The recent American fad for toppling statues has finally reached Ireland. Among the targets for demolition are a monument to Christopher Columbus in Galway City and a plaque to Richard W. Dowling in Tuam, Co. Galway. Both cases seem incredibly petty. I suppose we can let the Italians worry about Columbus. Dowling’s crime seems to be that he served in the wrong uniform after emigrating to America to escape the Famine. Removing these monuments seems more or less tokenistic.
More strikingly, and more dangerously, there have been calls to remove the statues to John Mitchel and Seán Russell. Yes, Irish politicians are talking about tearing down statues to Irish nationalists. Mitchel in particular is a titanic figure in the nationalist pantheon. The idea that he can simply be memory-holed is nothing short of extraordinary. You might as well memory-hole Pearse or Connolly.
And please let’s dispense with the platitudes about racism. We can all see what’s really happening here.
We know that the most basic assertion of Irish nationhood — the claim that Ireland belongs to the Irish and to no-one else —is already considered a thought crime. And since no Irish nationalist has been innocent of this crime of loving Ireland, then no statue of theirs is safe.
That ultimately is the controversy. The line of attack is incidental. They do not have to find more objectionable things than the fact John Mitchel and Seán Russell believed in the cause of Irish nationality. The auxiliary excuses are just a smoke screen. When they get their chance they will go after the rest too. Bit by bit, statue by statue, humiliation by humiliation, they will dismantle every aspect of Irish national life and identity. It is not simply that our history is inconvenient to them, it is that we are inconvenient to them.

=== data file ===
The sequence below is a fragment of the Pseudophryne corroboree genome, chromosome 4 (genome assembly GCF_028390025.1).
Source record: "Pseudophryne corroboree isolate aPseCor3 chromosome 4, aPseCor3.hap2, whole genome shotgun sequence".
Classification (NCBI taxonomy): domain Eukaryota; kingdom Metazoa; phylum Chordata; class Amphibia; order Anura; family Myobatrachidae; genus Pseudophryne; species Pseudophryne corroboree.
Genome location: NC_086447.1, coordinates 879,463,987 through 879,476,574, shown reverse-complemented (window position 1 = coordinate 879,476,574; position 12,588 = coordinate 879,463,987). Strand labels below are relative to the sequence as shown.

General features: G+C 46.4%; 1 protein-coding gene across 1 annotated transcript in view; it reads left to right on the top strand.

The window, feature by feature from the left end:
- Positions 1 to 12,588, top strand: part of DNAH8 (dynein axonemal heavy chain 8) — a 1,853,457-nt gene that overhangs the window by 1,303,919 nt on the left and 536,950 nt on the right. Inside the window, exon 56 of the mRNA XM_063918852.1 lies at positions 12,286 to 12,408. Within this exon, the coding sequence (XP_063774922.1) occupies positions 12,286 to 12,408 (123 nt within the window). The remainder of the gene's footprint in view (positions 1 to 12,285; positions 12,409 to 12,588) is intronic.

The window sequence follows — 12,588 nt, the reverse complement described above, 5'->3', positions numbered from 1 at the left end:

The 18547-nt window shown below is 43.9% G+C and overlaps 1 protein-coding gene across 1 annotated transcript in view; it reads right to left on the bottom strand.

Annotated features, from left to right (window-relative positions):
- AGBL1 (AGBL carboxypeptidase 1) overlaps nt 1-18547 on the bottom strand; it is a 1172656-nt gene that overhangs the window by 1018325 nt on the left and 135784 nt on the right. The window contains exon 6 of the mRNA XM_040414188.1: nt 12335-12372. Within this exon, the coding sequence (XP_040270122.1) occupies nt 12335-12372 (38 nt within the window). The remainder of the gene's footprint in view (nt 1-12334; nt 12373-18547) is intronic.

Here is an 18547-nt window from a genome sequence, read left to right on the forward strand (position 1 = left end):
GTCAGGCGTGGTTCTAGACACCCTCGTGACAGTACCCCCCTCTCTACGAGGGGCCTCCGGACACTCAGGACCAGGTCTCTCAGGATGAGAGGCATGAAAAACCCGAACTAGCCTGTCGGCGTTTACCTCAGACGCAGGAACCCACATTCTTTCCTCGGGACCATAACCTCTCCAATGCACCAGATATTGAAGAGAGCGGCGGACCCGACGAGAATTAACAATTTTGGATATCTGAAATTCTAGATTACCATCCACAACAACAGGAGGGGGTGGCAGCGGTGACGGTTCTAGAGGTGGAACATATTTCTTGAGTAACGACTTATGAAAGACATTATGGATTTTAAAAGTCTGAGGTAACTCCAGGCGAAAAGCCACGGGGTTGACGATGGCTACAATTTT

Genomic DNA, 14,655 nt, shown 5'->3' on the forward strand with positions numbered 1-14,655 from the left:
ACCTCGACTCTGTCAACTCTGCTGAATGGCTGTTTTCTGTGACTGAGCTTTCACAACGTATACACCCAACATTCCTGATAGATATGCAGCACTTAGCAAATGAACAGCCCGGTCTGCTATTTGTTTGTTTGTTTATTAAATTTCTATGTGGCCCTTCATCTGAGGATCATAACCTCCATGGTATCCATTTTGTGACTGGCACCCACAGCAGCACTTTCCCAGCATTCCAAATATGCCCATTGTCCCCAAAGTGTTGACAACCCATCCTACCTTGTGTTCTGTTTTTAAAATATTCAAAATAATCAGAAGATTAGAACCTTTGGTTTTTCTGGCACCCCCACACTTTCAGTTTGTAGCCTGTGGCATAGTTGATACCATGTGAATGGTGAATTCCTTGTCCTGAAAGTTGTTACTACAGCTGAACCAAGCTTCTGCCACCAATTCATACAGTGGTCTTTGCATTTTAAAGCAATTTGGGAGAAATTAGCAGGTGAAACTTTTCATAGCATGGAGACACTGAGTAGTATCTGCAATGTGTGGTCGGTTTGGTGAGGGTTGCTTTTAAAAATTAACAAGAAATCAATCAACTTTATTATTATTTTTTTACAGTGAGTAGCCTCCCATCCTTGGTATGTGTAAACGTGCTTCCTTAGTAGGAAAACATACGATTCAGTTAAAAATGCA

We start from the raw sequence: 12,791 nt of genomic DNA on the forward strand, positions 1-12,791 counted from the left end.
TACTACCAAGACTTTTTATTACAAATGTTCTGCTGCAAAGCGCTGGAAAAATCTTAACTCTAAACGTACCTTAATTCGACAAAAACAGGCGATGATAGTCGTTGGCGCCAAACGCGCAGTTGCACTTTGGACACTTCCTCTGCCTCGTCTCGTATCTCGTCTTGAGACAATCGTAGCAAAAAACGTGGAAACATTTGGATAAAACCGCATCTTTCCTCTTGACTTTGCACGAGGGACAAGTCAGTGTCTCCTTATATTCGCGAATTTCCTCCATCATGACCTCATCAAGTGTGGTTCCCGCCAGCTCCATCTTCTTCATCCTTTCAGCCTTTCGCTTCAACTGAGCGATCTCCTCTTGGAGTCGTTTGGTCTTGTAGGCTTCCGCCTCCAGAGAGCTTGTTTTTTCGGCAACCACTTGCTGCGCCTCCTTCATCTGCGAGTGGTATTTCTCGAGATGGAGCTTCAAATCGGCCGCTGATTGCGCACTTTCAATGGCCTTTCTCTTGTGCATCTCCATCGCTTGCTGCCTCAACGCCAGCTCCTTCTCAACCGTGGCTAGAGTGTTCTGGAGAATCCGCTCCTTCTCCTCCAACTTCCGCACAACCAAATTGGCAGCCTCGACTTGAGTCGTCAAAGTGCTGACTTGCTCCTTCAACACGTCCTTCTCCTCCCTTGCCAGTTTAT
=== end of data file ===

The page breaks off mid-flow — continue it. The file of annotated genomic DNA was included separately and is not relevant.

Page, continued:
Around the globe, the roars of iconoclasm sound. The bonfire of the present is consuming mercilessly the past. Liberal Ireland watches on intently and sees the time is ripe.
What we are witnessing now is the thin end of the wedge. They have picked an opportune moment when statues around the world are coming down. And they have picked likely targets in two men who appear incongruous to the times we live in. How better to eviscerate an Irish nationalist than to reduce him to some “racist white male” meme? How more completely to negate Irish nationality than to subordinate it to “woke” social media mobs? It is a greater crime they are committing, in transforming Ireland into a suburb of Anglo liberalism, than anything that was done by Mitchel or Russell.
Make no mistake, this is only the beginning. They have picked what they see as soft targets, but there are plenty more where those came from. If Mitchel and Russell are allowed to fall, then every statue to Irish nationalism might as well be allowed to fall. If we are knocking down our heroes, then there is nothing left but to start again from the ground up.
Those who look for reasons to destroy monuments will find reasons. If you give a fool some grant money and long enough to think about it, he’ll invent a reason to topple every statue, ban every film, burn every painting and smash every altar. Reasons come easy. There’s a new one every week. The best you can do is get your priorities straight.
We do not desecrate the monuments to our heroes in order to placate a global mob who care nothing for this country or its history. If you are unhappy walking the streets of Ireland, beneath the statues of Irish nationalists, then you are in the wrong country.
The past is not a matter of convenience. We do not pick or choose it. Like our family and our country, we are born into it. We are born of it. Meaning precedes us into the world through the shadows of our ancestors.
The struggle to assert Irish separatism echoes through the centuries to the very present. We stand only on the shoulders of those who came before us. Not giants or gods but men. The choice few of an imperfect mankind. We need make no apology for them. They serve as the link in an unbroken chain. History’s lifeline to the present.
All that matters about Mitchel and Russell is that they loved Ireland and that they served the cause of Her nationhood. That is valid enough reason to honour their memory and to preserve their monuments.
Let’s hear no more about removing statues. Let’s have no more slave-minded concessions to a corrupt global order. It is the current political regime in Ireland that needs removing. It is they who need to go. It is the very real crimes of the present that need addressing. Crimes against the Irish nation. Heroes are what we need. More of them. Not fewer. May they do justice to their country, and may their country do them justice by honouring their deeds.
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